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Slated to have its eight phases of construction complete in 2018, Heart of Lake is a New Urbanist community being built from the ground-up in the temperate coastal city of Xiamen, China. One of the four “Special Economic Zones” opened to foreign investment and trade during China’s economic reform of the early 1980s, Xiamen boasts rich socioeconomic diversity among its 3.5 million inhabitants. As with most developed cities in China, the struggle to create prosperous new communities in Xiamen without exhausting the supply of land is an ever-present battle, especially for a metropolis built on an island.
Heart of Lake aspires to pack nearly 5,700 residential units into its 25 acres, proportionally dispersed among high-rise, mid-rise, and low-rise complexes, as well as townhouses and villas. The jury expressed concern about the elite nature of a “private” community, but the wide range of housing types and price levels seem to counteract that concern.
Juror Elizabeth Plater-Zyberk noted that Heart of Lake “was executed with extreme skill, producing a beautiful project that refers to regional, historical architecture and garden design.” Environmental responsibility is central to the plan; the wealth of landscaped public parks are arranged to capture breezes from the northwest to combat the heat and humidity of the local climate. Natural light is maximized for all living spaces and gardens by staggering the tall towers on the east side of the site, preventing long afternoon shadows. The neighborhood is built adjacent to an elevated urban transit system, which currently provides bus service and will in future provide train service.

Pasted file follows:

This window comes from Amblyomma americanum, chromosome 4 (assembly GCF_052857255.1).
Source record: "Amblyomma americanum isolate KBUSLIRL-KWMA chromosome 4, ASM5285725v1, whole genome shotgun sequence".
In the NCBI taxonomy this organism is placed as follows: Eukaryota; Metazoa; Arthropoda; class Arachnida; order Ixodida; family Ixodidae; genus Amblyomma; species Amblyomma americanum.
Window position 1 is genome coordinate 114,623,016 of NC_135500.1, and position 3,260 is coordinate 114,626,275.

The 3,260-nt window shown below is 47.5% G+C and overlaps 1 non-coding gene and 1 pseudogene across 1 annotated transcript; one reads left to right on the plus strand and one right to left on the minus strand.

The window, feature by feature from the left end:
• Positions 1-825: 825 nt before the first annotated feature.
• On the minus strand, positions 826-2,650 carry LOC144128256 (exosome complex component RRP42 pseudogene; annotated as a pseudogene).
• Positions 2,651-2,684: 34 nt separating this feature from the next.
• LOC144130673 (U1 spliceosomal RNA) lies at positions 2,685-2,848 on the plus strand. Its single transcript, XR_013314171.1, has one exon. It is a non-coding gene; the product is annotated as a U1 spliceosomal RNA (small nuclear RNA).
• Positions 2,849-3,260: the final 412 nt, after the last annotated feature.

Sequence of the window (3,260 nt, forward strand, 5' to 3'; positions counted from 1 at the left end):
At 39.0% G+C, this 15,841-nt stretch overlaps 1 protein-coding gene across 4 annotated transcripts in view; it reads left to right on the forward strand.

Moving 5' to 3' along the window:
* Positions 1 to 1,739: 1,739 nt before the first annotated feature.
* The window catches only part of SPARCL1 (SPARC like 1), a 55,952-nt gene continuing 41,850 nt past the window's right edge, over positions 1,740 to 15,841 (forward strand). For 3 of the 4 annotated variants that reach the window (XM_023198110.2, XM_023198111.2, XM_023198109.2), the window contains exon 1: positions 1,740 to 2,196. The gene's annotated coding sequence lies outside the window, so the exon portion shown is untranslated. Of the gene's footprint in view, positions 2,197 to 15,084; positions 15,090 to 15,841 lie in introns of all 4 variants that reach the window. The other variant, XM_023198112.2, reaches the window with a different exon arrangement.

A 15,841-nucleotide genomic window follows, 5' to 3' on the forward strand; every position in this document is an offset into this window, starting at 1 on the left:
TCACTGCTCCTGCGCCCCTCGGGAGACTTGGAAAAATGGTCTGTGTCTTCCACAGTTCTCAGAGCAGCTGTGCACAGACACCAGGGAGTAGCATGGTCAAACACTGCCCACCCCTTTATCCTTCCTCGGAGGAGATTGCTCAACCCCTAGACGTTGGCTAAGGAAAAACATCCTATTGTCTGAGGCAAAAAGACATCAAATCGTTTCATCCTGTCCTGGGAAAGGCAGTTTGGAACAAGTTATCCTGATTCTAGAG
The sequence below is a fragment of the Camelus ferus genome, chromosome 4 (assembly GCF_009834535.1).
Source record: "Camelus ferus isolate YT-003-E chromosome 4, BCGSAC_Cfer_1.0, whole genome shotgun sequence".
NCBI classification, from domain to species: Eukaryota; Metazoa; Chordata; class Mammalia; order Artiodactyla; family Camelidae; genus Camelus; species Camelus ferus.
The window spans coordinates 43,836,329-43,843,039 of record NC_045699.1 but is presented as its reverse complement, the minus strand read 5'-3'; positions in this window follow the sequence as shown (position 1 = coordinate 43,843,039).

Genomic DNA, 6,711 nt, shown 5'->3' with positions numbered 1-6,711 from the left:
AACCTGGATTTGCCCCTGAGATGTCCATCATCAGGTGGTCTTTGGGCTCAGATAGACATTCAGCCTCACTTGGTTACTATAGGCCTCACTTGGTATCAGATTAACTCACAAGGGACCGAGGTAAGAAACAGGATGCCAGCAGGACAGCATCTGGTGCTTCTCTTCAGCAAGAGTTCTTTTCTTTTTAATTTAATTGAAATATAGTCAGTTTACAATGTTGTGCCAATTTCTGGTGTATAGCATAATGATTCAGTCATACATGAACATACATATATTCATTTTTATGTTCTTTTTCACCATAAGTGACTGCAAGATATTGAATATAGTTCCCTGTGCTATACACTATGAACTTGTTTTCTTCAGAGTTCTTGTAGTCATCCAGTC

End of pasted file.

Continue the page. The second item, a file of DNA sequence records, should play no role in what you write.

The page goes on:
One of the most unique features of the plan is its waterfront park, which will wrap entirely around its shore, providing a vast and aesthetically pleasing edge to the community and a common destination for all of its grid-oriented streets. Another interesting element is its forward-thinking approach to underground parking and decongestion of residential roads. Vehicular traffic coming into the city will proceed over bridges and descend ramps into underground parking complexes that will mirror street patterns above. Residents or visitors will then be able to take elevators or stairs up to ground level, where all streets will be pedestrian and bicycle-oriented.
The buildings share a common vocabulary, utilizing a palette of locally sourced granite and stone. Consistent architectural vernacular and detailing will establish unity within variety, allowing buildings of various scales to enjoy a common character, and provide residents with a sense of individuality within a community. Impressed with the project’s ambition, juror Cristóbal Valdez wrote, “The achievement of high density in this pedestrian garden city is a rare but intelligent sustainable solution, especially in China.”
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